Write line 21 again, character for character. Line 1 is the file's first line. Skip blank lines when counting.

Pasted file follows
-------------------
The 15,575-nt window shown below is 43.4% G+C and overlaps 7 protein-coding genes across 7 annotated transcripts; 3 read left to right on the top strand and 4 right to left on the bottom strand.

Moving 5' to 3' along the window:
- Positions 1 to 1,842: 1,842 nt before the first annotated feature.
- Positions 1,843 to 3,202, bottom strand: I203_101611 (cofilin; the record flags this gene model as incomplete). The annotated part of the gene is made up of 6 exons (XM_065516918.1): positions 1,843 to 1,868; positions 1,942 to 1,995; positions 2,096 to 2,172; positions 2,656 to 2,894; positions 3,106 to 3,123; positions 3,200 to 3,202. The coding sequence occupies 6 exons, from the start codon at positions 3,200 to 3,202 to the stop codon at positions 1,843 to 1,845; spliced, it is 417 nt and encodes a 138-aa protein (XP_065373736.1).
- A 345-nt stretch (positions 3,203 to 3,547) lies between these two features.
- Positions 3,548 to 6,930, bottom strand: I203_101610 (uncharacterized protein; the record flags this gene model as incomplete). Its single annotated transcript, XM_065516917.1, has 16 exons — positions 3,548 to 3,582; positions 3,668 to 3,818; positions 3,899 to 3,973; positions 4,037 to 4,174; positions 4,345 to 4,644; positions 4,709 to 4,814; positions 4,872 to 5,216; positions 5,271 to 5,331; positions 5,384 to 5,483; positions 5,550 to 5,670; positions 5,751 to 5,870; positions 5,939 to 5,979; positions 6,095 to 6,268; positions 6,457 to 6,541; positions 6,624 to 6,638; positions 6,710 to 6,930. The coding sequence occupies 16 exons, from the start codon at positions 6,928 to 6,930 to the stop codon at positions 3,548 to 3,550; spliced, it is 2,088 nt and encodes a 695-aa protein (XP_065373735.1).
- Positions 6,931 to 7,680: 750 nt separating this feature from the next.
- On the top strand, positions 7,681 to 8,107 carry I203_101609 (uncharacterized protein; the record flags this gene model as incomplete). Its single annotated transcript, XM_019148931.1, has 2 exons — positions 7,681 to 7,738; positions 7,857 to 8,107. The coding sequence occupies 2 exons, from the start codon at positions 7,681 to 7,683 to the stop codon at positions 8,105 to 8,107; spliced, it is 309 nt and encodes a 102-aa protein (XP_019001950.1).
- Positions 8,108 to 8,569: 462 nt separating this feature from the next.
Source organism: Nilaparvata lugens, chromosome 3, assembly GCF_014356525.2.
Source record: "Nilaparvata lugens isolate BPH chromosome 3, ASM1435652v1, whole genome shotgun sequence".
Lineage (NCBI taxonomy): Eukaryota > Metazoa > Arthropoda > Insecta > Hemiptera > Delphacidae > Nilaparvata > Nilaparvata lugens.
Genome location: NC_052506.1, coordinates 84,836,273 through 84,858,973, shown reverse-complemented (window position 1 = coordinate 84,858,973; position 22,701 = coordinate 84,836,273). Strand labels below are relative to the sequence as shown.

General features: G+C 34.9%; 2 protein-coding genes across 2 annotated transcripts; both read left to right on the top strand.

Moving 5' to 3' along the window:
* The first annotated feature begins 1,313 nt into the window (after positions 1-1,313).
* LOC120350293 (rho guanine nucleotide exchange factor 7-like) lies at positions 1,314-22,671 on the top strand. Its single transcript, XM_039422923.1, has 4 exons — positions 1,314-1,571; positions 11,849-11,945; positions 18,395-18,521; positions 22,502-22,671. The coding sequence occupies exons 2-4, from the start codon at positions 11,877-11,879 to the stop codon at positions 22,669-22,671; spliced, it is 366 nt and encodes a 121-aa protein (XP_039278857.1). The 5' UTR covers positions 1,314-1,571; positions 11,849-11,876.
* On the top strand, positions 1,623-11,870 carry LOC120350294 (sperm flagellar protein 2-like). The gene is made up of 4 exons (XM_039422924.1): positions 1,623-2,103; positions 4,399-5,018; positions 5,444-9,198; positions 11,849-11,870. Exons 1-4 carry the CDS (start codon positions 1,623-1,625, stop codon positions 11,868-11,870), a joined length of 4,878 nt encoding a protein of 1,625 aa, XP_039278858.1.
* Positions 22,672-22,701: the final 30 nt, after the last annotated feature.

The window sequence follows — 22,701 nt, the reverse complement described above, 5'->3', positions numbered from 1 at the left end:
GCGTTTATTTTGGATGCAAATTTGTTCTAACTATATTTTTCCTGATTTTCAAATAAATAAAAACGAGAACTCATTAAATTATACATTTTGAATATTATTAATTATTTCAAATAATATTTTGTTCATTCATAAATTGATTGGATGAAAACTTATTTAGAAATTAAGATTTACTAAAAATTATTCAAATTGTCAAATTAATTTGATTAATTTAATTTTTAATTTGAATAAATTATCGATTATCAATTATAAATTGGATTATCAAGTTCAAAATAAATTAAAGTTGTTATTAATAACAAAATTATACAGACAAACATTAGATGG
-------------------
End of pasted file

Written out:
GCGTTTATTTTGGATGCAAATTTGTTCTAACTATATTTTTCCTGATTTTCAAATAAATAAAAACGAGAACTCATTAAATTATACATTTTGAATATTATTAATTATTTCAAATAATATTTTGTTCATTCATAAATTGATTGGATGAAAACTTATTTAGAAATTAAGATTTACTAAAAATTATTCAAATTGTCAAATTAATTTGATTAATTTAATTTTTAATTTGAATAAATTATCGATTATCAATTATAAATTGGATTATCAAGTTCAAAATAAATTAAAGTTGTTATTAATAACAAAATTATACAGACAAACATTAGATGG